Having police come to your home wielding weapons and asking questions about your voter registration status just days before an election sends a clear signal. That signal wasn’t lost on residents of Hmong communities in rural northern California, who said police came to their doors doing just that earlier this month. They said authorities also set up a roadway checkpoint to target Hmong drivers, threatening to arrest and prosecute them if they voted illegally. Following those allegations of flagrant voter intimidation in the lead-up to Tuesday’s state primary, the sheriff of Siskiyou County, where just about 43,000 people reside, told TPM his deputies played only a “minor” role in a state-led gumshoe probe into potential voter registration fraud. Sheriff Jon Lopey (pictured right) said deputies accompanied investigators to provide security in an area he described as potentially dangerous and “inundated” with what he estimated to be 2,000 illegal marijuana grow sites.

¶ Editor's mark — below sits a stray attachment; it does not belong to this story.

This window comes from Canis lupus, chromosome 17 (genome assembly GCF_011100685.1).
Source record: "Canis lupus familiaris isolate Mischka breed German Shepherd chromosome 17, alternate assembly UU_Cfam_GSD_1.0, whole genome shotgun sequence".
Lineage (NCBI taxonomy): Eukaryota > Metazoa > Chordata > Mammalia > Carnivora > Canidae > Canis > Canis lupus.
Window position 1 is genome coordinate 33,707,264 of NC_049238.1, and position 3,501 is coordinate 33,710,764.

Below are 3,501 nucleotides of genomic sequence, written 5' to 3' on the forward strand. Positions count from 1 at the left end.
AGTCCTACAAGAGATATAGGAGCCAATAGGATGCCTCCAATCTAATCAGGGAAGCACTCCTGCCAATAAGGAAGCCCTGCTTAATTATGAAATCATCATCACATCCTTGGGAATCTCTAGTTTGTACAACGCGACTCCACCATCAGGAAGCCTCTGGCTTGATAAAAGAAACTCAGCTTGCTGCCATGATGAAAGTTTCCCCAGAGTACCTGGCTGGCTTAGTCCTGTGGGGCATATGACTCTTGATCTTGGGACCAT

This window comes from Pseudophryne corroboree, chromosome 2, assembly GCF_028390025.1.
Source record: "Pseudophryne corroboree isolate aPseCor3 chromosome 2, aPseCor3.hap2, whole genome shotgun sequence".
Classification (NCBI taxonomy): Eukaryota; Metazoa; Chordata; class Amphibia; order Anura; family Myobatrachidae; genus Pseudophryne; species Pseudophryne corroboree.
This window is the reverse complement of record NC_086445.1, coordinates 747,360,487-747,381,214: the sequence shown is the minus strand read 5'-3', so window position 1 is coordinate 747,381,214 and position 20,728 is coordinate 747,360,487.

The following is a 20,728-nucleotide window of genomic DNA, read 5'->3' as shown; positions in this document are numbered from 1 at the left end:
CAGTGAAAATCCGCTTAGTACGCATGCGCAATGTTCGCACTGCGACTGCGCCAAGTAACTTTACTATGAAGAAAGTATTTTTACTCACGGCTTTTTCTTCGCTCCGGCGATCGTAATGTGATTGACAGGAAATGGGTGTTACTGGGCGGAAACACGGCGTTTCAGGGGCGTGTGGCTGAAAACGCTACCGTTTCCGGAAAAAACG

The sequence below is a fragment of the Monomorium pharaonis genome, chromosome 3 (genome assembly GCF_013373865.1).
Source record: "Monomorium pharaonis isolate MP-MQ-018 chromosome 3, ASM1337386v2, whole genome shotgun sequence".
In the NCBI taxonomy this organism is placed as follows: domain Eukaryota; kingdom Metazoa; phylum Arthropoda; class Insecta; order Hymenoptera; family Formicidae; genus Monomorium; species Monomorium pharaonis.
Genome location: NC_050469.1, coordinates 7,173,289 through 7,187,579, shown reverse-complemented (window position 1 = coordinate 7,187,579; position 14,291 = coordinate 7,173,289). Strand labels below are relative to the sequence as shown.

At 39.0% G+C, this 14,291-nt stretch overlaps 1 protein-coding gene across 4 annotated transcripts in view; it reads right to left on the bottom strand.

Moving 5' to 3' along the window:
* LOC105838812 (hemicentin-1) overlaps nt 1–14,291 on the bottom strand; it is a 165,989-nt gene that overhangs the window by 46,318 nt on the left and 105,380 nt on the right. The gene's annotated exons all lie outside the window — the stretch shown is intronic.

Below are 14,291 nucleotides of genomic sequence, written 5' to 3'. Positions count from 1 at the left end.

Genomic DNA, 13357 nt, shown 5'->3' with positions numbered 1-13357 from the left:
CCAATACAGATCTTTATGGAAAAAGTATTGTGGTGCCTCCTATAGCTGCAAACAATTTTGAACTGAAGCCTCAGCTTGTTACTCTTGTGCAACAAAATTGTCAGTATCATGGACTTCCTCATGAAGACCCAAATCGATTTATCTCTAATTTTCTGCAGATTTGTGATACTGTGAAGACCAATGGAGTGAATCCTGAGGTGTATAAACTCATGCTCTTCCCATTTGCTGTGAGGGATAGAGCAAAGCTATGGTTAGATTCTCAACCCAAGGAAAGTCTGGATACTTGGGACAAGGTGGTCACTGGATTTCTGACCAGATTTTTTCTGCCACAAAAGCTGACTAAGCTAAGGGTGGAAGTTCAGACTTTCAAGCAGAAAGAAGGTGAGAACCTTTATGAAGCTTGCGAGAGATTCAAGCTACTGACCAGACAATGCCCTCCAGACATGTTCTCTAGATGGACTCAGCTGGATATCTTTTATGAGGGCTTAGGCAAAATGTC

But the accounts of voter intimidation were serious enough that investigators from the Secretary of State’s Office, joined by staffers from the state Attorney General’s Office, were dispatched on June 7 to monitor polling places across Siskiyou County. “What began as an investigation of alleged voter fraud quickly evolved into an investigation of potential voter intimidation,” a spokesman said in a statement emailed to TPM.
Ironically, the Secretary of State’s Office was being forced to look into acts of alleged voter intimidation performed in service of its very own probe.
While Lopey declined to identify the state agency involved in the initial voter fraud probe, telling TPM “they asked us to not even mention their name,” the Secretary of State’s Office confirmed its investigators were on the ground after “initial questions” were raised by the county registrar.